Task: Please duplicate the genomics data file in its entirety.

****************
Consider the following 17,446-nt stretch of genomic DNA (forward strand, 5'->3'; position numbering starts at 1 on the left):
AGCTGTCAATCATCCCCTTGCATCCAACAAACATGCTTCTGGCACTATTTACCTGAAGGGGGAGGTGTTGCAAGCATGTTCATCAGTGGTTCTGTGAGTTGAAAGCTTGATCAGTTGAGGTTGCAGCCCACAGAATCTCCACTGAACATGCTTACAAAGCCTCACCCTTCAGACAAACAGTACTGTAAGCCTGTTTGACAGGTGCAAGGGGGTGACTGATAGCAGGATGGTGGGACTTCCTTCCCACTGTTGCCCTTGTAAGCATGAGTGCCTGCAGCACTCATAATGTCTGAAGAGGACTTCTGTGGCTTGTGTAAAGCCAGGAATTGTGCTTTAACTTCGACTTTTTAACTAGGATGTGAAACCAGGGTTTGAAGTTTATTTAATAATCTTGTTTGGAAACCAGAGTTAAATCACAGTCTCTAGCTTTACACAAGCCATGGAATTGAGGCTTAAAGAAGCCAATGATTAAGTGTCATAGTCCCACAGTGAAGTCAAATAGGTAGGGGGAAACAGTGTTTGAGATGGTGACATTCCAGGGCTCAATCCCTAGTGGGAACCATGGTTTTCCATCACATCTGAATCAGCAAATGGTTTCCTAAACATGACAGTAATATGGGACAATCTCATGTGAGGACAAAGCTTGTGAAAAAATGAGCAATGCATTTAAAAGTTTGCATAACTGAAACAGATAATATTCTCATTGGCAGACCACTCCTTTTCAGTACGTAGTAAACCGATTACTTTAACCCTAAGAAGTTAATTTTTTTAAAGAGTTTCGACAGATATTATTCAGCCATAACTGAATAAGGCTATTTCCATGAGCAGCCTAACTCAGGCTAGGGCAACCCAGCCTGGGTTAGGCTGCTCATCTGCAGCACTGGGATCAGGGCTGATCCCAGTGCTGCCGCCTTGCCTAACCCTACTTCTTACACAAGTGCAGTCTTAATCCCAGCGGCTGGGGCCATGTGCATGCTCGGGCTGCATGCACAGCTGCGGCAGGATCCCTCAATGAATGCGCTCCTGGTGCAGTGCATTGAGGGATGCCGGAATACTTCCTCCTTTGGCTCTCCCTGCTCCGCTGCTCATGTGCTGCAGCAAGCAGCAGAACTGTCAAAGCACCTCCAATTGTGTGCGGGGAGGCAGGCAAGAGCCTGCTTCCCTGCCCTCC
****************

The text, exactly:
Consider the following 17,446-nt stretch of genomic DNA (forward strand, 5'->3'; position numbering starts at 1 on the left):
AGCTGTCAATCATCCCCTTGCATCCAACAAACATGCTTCTGGCACTATTTACCTGAAGGGGGAGGTGTTGCAAGCATGTTCATCAGTGGTTCTGTGAGTTGAAAGCTTGATCAGTTGAGGTTGCAGCCCACAGAATCTCCACTGAACATGCTTACAAAGCCTCACCCTTCAGACAAACAGTACTGTAAGCCTGTTTGACAGGTGCAAGGGGGTGACTGATAGCAGGATGGTGGGACTTCCTTCCCACTGTTGCCCTTGTAAGCATGAGTGCCTGCAGCACTCATAATGTCTGAAGAGGACTTCTGTGGCTTGTGTAAAGCCAGGAATTGTGCTTTAACTTCGACTTTTTAACTAGGATGTGAAACCAGGGTTTGAAGTTTATTTAATAATCTTGTTTGGAAACCAGAGTTAAATCACAGTCTCTAGCTTTACACAAGCCATGGAATTGAGGCTTAAAGAAGCCAATGATTAAGTGTCATAGTCCCACAGTGAAGTCAAATAGGTAGGGGGAAACAGTGTTTGAGATGGTGACATTCCAGGGCTCAATCCCTAGTGGGAACCATGGTTTTCCATCACATCTGAATCAGCAAATGGTTTCCTAAACATGACAGTAATATGGGACAATCTCATGTGAGGACAAAGCTTGTGAAAAAATGAGCAATGCATTTAAAAGTTTGCATAACTGAAACAGATAATATTCTCATTGGCAGACCACTCCTTTTCAGTACGTAGTAAACCGATTACTTTAACCCTAAGAAGTTAATTTTTTTAAAGAGTTTCGACAGATATTATTCAGCCATAACTGAATAAGGCTATTTCCATGAGCAGCCTAACTCAGGCTAGGGCAACCCAGCCTGGGTTAGGCTGCTCATCTGCAGCACTGGGATCAGGGCTGATCCCAGTGCTGCCGCCTTGCCTAACCCTACTTCTTACACAAGTGCAGTCTTAATCCCAGCGGCTGGGGCCATGTGCATGCTCGGGCTGCATGCACAGCTGCGGCAGGATCCCTCAATGAATGCGCTCCTGGTGCAGTGCATTGAGGGATGCCGGAATACTTCCTCCTTTGGCTCTCCCTGCTCCGCTGCTCATGTGCTGCAGCAAGCAGCAGAACTGTCAAAGCACCTCCAATTGTGTGCGGGGAGGCAGGCAAGAGCCTGCTTCCCTGCCCTCC